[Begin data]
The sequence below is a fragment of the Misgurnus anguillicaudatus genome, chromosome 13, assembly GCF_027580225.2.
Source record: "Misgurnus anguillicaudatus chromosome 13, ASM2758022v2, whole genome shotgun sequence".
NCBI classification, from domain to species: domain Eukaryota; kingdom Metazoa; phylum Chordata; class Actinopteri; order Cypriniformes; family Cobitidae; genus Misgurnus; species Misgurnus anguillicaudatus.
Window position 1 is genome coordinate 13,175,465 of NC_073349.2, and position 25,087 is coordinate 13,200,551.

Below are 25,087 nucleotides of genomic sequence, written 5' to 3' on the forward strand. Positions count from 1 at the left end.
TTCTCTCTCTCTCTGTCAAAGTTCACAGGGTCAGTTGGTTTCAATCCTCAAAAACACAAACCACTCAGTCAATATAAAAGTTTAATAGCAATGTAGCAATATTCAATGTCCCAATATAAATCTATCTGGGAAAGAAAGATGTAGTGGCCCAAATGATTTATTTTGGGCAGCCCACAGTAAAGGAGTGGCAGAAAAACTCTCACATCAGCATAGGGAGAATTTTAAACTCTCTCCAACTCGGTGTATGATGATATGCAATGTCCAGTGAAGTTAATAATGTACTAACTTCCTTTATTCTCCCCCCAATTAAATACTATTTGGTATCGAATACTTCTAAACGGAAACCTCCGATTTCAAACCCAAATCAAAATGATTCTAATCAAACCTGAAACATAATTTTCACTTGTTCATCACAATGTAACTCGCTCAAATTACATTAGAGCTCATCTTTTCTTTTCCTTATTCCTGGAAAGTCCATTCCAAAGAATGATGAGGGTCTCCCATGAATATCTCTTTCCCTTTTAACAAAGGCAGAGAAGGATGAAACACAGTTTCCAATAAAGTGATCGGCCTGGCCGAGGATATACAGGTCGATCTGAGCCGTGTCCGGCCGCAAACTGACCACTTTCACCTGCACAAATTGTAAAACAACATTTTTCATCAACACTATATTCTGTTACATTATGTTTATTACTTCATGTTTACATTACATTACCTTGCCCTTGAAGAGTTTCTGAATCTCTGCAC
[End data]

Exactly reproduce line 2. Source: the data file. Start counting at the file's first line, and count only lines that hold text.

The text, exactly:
Source record: "Misgurnus anguillicaudatus chromosome 13, ASM2758022v2, whole genome shotgun sequence".